Commercial Kitchens For Your Home Kitchen

commercial kitchens

Commercial kitchens are very different from your traditional, home-style kitchens. They differ in many ways from residential kitchens as well. Commercial kitchens must contain a wide variety of cooking units to handle all of the different tasks needed to produce the kind of delicious food being sold. Flow is important in a commercial kitchen but on a smaller scale. It’s important to have enough storage for the amount of products and food you plan to sell.

The food preparation area in commercial kitchens is larger than it would be in a home kitchen. Many commercial kitchens have whole sections devoted to preparing foods such as pizza, pasta and other specialty dishes. They may have walk-in refrigerators that allow customers to choose specific items they want to prepare. This has the added benefit of making it easier for customers to find the right product without having to search for the appropriate section in the grocery store.

Commercial kitchen owners will often hire a professional to oversee the commercial kitchens, making sure everything is working properly. A commercial kitchen can be very complex. Each of the appliances and areas could use some type of training. It’s a good idea to check with your local or state health department to make sure the employees and management are properly trained on food safety. You want to keep the health of your customers in mind while providing the best possible product for them. There are many courses you can take to help you understand food safety, including those provided by your local or state health department.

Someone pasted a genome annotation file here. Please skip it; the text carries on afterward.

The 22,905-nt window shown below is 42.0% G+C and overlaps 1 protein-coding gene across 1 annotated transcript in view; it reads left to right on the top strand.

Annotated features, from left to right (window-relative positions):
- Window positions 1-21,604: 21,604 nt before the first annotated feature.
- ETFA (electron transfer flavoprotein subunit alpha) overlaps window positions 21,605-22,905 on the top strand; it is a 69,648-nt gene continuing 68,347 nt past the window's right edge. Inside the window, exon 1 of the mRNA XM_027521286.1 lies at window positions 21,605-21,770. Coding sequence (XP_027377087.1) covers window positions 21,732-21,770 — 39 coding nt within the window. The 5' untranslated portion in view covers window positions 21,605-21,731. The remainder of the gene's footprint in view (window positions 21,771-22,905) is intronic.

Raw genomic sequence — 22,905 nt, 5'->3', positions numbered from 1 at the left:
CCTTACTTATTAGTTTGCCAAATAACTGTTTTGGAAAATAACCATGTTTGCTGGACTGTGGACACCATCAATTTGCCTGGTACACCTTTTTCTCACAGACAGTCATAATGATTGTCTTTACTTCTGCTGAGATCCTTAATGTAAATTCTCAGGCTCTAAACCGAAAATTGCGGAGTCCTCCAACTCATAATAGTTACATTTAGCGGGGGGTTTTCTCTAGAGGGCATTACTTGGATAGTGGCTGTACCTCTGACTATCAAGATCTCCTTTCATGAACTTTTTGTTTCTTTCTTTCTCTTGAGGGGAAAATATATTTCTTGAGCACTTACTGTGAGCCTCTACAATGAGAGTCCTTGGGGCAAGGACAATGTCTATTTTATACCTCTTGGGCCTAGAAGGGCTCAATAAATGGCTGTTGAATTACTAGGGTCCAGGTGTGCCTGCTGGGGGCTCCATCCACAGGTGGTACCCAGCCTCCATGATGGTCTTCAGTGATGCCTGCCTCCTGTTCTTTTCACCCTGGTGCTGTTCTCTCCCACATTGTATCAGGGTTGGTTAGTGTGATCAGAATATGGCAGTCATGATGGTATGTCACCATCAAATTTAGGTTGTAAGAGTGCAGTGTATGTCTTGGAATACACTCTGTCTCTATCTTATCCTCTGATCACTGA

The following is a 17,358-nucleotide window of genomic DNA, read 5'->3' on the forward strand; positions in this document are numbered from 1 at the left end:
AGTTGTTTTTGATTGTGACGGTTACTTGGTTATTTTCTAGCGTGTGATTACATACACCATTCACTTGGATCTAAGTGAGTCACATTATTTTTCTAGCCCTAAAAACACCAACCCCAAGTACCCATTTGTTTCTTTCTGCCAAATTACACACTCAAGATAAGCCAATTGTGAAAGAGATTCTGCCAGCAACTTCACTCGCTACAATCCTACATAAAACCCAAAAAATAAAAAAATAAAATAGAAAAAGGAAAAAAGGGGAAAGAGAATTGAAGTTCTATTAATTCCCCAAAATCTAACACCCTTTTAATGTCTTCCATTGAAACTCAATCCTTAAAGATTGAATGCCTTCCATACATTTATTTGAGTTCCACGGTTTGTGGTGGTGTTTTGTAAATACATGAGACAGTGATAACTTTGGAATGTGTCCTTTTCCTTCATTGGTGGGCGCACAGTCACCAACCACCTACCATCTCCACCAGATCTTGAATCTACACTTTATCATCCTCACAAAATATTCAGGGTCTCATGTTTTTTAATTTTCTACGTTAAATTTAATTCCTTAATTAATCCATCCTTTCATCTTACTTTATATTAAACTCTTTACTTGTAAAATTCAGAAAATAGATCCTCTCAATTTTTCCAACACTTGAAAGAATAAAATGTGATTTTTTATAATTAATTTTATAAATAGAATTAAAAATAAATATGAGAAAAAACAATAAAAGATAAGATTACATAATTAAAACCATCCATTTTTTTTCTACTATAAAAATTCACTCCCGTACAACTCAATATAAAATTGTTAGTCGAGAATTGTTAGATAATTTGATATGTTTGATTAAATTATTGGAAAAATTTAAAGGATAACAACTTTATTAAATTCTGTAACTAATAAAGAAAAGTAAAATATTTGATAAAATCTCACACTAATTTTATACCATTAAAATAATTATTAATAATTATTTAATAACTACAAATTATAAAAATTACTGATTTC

If you’re looking to open up a commercial kitchen, you should first review your restaurant manual to make certain you are compliant with local ordinances. Next, contact a local restaurant inspector to get a written quote on the current operating cost of your kitchen. You should provide this total along with any proposed changes you plan to make to your business. For example, you may wish to eliminate the hot water dispenser in favor of a more efficient heating system. You’ll need to get a written quote from the inspector as well so you can determine if any work needs to be done. Your goal is to provide quality customer service to guests so you don’t receive a citation.

When you open commercial kitchens, you should provide training for your kitchen staff. This will ensure that everyone understands how to cook and that the kitchen runs smoothly. You should also allow your employees the opportunity to learn by doing hands-on training in the kitchen. This will reduce the number of visits you receive from customers that have no idea how to properly operate the equipment or use the dishwasher.

Some commercial kitchens focus on entertaining while others are strictly for food safety. In these cases, you need to provide plenty of lighting so customers can see what they are cooking. Consider installing commercial kitchen sinks that are wider to reduce splashing when washing vegetables. Your cooking area should be clear of debris for better visibility and to prevent unwanted spillage from cooking.

If you are considering opening a day spa, you may need to provide your customers with a designated space for massages, manicures, pedicures and other services. If you have multiple units, each one should have enough space for the service area, at least three feet away from the other two, and a counter for washing up. If you want to add a drying area outside, have at least six feet of space for a table, a platter, a towel rack and enough space to dry towels. Make sure there is enough light coming in from at least two windows to ensure that clients feel comfortable. Consider installing glass floors over non-glass tiles to give a sunny appearance.

Commercial kitchens aren’t just for hotels or day spas anymore. The economy has forced many home owners to reevaluate their kitchen space and their budget. If you have invested in commercial kitchens for your home, consider revamping them to meet the needs of your business. Consider the needs of your customers when selecting appliances and countertops. Don’t skimp on your commercial kitchens; they will pay the price in lost revenue.